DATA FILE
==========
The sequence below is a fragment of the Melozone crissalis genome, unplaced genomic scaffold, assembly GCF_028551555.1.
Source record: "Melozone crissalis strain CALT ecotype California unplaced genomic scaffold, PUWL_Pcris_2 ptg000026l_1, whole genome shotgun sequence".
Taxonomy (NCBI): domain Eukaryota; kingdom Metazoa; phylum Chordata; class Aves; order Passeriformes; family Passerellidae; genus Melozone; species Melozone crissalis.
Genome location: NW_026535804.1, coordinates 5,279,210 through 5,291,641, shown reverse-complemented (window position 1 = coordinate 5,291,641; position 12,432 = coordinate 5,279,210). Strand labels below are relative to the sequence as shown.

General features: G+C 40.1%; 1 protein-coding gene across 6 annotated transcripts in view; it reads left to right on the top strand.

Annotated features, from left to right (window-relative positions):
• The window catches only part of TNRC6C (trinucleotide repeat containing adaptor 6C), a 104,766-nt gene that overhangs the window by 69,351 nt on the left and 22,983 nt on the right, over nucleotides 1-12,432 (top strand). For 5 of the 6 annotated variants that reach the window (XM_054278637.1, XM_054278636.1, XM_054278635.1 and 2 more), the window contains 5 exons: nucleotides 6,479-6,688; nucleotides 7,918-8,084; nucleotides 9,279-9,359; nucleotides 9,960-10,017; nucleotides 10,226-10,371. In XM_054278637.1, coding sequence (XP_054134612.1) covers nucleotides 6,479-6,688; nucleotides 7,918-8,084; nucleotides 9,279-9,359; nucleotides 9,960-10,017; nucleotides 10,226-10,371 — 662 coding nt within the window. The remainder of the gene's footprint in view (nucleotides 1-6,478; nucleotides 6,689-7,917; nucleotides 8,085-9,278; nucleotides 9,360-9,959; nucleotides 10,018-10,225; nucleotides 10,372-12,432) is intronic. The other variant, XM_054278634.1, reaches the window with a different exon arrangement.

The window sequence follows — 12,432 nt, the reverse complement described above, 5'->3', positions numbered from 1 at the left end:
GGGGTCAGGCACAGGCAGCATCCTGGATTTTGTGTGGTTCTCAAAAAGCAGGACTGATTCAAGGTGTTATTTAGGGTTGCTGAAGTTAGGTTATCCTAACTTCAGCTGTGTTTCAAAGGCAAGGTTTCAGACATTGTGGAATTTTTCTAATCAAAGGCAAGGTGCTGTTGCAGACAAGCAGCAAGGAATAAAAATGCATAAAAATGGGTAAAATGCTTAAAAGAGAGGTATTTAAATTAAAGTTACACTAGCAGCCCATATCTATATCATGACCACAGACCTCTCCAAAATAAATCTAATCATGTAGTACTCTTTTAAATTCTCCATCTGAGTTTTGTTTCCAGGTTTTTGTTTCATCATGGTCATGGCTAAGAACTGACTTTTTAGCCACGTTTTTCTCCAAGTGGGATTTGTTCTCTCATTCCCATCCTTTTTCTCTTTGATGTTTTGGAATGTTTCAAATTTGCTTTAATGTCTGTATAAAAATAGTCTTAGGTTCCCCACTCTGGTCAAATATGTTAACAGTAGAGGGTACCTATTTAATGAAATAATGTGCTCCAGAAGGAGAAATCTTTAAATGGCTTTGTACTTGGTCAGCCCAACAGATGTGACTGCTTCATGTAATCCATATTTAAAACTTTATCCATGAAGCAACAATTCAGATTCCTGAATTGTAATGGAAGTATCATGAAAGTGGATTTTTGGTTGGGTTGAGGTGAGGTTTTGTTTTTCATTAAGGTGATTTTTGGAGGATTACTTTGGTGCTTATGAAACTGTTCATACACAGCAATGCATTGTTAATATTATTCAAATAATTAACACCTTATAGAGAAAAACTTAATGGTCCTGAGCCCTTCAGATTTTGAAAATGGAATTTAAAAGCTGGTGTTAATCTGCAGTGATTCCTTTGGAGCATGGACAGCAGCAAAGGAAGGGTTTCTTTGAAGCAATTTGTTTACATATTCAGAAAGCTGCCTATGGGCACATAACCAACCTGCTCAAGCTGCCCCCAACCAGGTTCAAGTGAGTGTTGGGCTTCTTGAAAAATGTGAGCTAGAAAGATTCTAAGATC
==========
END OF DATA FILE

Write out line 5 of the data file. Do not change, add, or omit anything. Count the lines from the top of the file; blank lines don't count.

General features: G+C 40.1%; 1 protein-coding gene across 6 annotated transcripts in view; it reads left to right on the top strand.